Eventually, steel guitar winds it’s way into the mix as the songs start to sink from the heart to the gut and, eventually, the crotch. On the slow-burner “Hurts So Bad,” Loveless sings, “I swore I’d go to bed, but I must have it bad/’Cause I got up and I pushed every button your elevator had.” On the not-so-subtle “Head,” she sings, “The sooner I go to sleep, the sooner I can dream/Well, maybe if I get lucky tonight you’ll be there waiting, ready for me.”

Listen to “Head” “Head” by Lydia Loveless

As things slow down on the back half of the record, Loveless offers a glimpse at her more gentle side. But obsession, longing and desire for love remain constant themes throughout Somewhere Else, a record so well executed, straightforward and fun that it’s bound to elevate Ms. Loveless’ profile as an indie-rock comer and destined to be included on many lists of the 2014’s best.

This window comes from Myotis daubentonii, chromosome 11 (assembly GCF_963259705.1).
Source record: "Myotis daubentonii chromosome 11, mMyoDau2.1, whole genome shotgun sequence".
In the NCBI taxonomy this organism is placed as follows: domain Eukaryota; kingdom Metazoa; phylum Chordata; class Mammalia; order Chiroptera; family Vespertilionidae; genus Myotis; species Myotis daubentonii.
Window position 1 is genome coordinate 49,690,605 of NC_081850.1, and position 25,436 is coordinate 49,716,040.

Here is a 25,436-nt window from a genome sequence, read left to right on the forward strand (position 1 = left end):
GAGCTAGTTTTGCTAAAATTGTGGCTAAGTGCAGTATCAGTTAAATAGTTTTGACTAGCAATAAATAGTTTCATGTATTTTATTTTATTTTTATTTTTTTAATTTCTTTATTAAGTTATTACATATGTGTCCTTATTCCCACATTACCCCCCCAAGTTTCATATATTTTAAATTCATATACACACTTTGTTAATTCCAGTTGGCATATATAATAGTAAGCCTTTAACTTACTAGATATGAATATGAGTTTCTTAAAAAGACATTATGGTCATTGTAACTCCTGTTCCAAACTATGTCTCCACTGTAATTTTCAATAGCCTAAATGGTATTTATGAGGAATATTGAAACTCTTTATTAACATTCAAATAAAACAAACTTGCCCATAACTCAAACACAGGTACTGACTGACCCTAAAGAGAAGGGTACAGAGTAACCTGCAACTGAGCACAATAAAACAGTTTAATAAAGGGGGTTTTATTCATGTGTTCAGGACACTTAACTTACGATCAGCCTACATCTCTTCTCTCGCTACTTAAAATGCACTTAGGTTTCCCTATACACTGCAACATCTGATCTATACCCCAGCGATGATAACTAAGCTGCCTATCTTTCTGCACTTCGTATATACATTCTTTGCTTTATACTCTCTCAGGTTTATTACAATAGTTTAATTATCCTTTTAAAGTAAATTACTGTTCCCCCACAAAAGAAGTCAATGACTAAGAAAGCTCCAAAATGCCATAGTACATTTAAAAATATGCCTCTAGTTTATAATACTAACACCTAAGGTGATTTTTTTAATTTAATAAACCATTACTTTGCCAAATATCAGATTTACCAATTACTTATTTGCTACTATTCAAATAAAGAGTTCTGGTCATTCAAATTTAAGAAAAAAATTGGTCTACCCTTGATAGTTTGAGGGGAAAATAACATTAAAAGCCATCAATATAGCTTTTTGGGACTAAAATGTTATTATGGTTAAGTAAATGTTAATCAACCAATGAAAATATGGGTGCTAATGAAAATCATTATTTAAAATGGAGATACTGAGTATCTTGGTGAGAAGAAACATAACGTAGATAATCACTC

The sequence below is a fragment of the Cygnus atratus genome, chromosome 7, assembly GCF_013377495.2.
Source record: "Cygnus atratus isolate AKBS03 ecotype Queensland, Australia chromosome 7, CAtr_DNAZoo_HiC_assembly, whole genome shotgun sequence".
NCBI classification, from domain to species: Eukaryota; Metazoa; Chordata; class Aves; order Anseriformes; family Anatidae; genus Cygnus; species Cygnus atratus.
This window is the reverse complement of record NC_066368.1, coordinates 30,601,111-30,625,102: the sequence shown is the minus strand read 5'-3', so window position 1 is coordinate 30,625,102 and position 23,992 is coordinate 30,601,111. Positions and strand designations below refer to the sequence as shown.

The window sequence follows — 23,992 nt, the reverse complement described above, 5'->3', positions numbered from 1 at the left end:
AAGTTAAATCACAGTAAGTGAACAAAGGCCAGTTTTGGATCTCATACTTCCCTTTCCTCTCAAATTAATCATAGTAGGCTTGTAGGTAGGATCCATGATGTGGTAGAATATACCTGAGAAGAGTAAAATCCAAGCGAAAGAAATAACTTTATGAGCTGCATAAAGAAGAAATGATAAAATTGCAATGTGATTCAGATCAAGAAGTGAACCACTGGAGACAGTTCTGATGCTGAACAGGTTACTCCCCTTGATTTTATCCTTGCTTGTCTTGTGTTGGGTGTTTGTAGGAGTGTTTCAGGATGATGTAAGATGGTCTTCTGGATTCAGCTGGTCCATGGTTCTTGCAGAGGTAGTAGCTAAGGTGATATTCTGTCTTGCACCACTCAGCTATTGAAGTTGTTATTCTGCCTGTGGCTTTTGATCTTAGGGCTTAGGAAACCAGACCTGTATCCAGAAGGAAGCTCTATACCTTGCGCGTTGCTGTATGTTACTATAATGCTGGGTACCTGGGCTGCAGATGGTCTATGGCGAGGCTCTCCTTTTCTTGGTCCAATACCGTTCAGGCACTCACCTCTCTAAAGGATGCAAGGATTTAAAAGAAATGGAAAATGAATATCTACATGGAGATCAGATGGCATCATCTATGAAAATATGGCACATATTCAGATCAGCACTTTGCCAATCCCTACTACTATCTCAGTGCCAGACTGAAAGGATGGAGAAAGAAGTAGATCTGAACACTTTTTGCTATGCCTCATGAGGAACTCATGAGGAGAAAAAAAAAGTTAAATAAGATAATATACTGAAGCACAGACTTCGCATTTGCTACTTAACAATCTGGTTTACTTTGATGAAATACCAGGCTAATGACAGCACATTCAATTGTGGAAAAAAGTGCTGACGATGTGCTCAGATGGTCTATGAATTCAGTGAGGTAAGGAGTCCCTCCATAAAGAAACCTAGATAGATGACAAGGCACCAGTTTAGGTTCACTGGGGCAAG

— PHIL FAVORITE
That Much Further West Podcast

Lydia Loveless and her band will be performing live in Portland at Doug Fir Lounge on Wednesday, April 2. The Stubborn Lovers open the show. Visit www.dougfirlounge.com for more information.

 

 

Review of Nothin’ But Blood by Scott H. Biram

NothinButBlood

Scott H. Biram, Nothin’ But Blood  (2014, Bloodshot Records)

I guess there is really no point in trying to describe the type of music played by Scott H. Biram. I have given his new album, Nothing But Blood, at least 20-plus spins in preparation to write this review and I pick up on something different every time. The “Dirty Old One Man Band” as Scott is called could just as easily be labeled the “Dirty Old One Man Musical Library” ranging from punk to blues to country to metal to gospel and straight-up, dirty rock & roll.

The new album starts with a mellow, introspective country picker, “Slow & Easy,” with lyrics that could also be dropped in to fit a more raucous, rocking framework, or with a bit of steel guitar could convey that oozy, alt-country feel.

Listen to “Slow & Easy” Slow & Easy [Explicit]